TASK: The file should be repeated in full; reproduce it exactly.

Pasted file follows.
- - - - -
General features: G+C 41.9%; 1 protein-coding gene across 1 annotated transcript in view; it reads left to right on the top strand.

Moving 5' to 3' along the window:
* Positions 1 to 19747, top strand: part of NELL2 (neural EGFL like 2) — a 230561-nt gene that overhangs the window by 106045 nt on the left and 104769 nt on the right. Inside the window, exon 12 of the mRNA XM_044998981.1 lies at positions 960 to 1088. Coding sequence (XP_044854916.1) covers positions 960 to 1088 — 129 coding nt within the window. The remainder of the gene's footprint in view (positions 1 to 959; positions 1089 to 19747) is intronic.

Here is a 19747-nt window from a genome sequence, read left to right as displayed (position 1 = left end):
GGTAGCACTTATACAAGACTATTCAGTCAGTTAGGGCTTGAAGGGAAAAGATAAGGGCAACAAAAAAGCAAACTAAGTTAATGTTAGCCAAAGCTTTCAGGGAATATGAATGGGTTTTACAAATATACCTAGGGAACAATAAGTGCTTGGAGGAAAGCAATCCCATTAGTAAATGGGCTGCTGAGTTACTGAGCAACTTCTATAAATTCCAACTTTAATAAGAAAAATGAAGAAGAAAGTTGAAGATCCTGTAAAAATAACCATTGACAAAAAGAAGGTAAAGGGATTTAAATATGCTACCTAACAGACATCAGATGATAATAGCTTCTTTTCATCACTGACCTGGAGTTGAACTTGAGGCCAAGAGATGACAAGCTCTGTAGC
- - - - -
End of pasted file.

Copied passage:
General features: G+C 41.9%; 1 protein-coding gene across 1 annotated transcript in view; it reads left to right on the top strand.

Moving 5' to 3' along the window:
* Positions 1 to 19747, top strand: part of NELL2 (neural EGFL like 2) — a 230561-nt gene that overhangs the window by 106045 nt on the left and 104769 nt on the right. Inside the window, exon 12 of the mRNA XM_044998981.1 lies at positions 960 to 1088. Coding sequence (XP_044854916.1) covers positions 960 to 1088 — 129 coding nt within the window. The remainder of the gene's footprint in view (positions 1 to 959; positions 1089 to 19747) is intronic.

Here is a 19747-nt window from a genome sequence, read left to right as displayed (position 1 = left end):
GGTAGCACTTATACAAGACTATTCAGTCAGTTAGGGCTTGAAGGGAAAAGATAAGGGCAACAAAAAAGCAAACTAAGTTAATGTTAGCCAAAGCTTTCAGGGAATATGAATGGGTTTTACAAATATACCTAGGGAACAATAAGTGCTTGGAGGAAAGCAATCCCATTAGTAAATGGGCTGCTGAGTTACTGAGCAACTTCTATAAATTCCAACTTTAATAAGAAAAATGAAGAAGAAAGTTGAAGATCCTGTAAAAATAACCATTGACAAAAAGAAGGTAAAGGGATTTAAATATGCTACCTAACAGACATCAGATGATAATAGCTTCTTTTCATCACTGACCTGGAGTTGAACTTGAGGCCAAGAGATGACAAGCTCTGTAGC